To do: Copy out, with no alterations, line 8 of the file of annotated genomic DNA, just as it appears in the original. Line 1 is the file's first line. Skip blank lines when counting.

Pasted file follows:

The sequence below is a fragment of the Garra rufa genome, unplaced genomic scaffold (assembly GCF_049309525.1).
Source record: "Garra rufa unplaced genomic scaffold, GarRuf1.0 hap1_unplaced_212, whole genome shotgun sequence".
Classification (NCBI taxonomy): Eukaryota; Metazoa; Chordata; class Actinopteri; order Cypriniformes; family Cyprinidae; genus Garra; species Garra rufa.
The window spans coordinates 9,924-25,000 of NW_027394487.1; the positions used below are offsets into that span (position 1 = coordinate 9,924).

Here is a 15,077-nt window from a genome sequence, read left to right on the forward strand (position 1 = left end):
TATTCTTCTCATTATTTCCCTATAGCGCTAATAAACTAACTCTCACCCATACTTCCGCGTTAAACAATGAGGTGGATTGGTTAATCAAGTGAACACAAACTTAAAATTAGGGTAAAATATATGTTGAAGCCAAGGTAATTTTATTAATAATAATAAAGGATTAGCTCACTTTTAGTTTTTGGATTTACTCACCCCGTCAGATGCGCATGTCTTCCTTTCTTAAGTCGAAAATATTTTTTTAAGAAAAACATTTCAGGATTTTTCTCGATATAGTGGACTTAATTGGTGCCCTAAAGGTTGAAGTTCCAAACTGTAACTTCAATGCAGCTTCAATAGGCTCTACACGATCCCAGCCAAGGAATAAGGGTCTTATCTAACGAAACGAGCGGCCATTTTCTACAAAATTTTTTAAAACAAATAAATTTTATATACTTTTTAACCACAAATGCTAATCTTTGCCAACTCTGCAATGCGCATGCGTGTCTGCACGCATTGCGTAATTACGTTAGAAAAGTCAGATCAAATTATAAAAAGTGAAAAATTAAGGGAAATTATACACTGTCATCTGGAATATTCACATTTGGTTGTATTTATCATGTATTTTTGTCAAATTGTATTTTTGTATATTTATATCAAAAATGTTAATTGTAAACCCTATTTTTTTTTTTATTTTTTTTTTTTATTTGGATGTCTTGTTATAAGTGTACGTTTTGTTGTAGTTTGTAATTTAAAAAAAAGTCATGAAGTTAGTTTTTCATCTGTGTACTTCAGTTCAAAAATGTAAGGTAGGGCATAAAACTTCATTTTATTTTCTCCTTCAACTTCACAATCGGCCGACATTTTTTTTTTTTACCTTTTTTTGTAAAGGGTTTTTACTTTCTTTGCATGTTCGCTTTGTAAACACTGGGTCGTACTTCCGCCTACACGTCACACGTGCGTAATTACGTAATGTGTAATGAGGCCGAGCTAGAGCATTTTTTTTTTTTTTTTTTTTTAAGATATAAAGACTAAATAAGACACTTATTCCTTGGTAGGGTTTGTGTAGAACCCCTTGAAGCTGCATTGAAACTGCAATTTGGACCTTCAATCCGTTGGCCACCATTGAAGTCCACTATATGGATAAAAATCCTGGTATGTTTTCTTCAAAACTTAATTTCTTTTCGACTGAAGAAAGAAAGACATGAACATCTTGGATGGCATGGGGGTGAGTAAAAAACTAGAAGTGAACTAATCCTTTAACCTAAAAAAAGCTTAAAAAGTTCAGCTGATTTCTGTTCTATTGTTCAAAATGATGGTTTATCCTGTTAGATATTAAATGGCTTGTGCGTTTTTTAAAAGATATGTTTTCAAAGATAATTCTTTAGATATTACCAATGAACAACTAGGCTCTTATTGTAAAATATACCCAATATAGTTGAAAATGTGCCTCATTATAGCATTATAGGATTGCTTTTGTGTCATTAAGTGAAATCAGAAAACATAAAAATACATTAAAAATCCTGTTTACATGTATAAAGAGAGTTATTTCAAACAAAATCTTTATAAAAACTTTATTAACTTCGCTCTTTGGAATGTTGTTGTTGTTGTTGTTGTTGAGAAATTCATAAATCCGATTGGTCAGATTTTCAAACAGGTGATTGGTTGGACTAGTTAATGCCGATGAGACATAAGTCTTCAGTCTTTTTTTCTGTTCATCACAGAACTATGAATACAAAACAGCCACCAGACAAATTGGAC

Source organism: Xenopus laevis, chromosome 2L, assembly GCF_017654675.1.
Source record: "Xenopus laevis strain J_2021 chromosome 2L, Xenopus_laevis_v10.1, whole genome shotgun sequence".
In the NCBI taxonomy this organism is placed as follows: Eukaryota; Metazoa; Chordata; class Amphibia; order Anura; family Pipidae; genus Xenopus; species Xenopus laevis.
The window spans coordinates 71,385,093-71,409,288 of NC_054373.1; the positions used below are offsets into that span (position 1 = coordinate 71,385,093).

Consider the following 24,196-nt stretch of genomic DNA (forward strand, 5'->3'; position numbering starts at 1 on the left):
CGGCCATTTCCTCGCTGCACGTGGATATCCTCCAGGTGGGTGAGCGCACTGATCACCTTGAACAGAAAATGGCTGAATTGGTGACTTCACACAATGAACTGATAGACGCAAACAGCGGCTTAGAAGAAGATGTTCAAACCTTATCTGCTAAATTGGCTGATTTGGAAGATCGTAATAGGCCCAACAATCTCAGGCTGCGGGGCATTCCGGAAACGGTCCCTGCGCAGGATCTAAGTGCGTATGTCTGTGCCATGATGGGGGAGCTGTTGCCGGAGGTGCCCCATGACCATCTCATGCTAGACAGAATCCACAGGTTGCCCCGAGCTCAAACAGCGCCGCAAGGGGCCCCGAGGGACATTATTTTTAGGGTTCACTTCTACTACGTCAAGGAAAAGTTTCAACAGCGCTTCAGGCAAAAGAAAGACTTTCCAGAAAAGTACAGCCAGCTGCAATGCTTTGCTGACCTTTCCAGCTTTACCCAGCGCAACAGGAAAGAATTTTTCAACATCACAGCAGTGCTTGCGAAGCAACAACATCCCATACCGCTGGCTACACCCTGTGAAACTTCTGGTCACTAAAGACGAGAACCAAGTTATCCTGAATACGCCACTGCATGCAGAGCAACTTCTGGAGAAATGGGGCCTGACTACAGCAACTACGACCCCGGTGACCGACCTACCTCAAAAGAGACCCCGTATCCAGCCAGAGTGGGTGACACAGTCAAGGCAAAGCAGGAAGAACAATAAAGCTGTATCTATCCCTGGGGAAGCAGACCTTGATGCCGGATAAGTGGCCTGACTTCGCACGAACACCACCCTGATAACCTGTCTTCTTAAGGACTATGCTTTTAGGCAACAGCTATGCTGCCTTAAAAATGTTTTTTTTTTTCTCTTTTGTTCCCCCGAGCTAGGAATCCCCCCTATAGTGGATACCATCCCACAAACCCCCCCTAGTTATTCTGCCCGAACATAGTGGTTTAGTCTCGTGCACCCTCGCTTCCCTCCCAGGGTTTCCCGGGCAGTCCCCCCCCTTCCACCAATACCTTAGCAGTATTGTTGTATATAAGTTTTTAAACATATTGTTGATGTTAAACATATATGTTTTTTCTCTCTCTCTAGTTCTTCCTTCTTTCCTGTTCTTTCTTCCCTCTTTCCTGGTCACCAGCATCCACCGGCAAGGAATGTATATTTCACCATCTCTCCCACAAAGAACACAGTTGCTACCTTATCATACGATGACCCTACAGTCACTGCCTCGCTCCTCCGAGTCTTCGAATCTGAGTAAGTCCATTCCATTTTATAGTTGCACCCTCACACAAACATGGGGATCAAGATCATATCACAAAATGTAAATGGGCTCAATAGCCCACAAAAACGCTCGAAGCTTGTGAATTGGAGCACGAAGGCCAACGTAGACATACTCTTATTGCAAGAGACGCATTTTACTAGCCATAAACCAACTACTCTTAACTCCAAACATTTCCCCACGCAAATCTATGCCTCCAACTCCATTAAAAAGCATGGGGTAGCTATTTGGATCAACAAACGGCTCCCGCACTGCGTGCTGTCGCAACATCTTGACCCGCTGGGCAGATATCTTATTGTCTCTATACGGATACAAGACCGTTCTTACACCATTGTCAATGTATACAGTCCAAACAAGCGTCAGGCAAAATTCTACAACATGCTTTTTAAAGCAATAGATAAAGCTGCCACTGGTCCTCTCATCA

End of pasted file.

Source record: "Xenopus laevis strain J_2021 chromosome 2L, Xenopus_laevis_v10.1, whole genome shotgun sequence".